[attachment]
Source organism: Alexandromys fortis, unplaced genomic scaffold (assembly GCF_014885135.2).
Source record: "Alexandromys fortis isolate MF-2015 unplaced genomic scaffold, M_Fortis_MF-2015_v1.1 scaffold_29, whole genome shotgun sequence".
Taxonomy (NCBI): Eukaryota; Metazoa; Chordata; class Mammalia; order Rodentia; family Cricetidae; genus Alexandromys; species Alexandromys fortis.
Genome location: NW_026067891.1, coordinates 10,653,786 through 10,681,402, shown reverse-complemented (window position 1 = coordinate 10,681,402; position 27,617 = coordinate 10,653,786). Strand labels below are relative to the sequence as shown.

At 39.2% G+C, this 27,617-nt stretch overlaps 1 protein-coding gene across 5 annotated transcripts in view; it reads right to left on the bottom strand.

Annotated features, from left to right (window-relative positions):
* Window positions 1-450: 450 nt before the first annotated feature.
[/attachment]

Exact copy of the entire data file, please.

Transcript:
Source organism: Alexandromys fortis, unplaced genomic scaffold (assembly GCF_014885135.2).
Source record: "Alexandromys fortis isolate MF-2015 unplaced genomic scaffold, M_Fortis_MF-2015_v1.1 scaffold_29, whole genome shotgun sequence".
Taxonomy (NCBI): Eukaryota; Metazoa; Chordata; class Mammalia; order Rodentia; family Cricetidae; genus Alexandromys; species Alexandromys fortis.
Genome location: NW_026067891.1, coordinates 10,653,786 through 10,681,402, shown reverse-complemented (window position 1 = coordinate 10,681,402; position 27,617 = coordinate 10,653,786). Strand labels below are relative to the sequence as shown.

At 39.2% G+C, this 27,617-nt stretch overlaps 1 protein-coding gene across 5 annotated transcripts in view; it reads right to left on the bottom strand.

Annotated features, from left to right (window-relative positions):
* Window positions 1-450: 450 nt before the first annotated feature.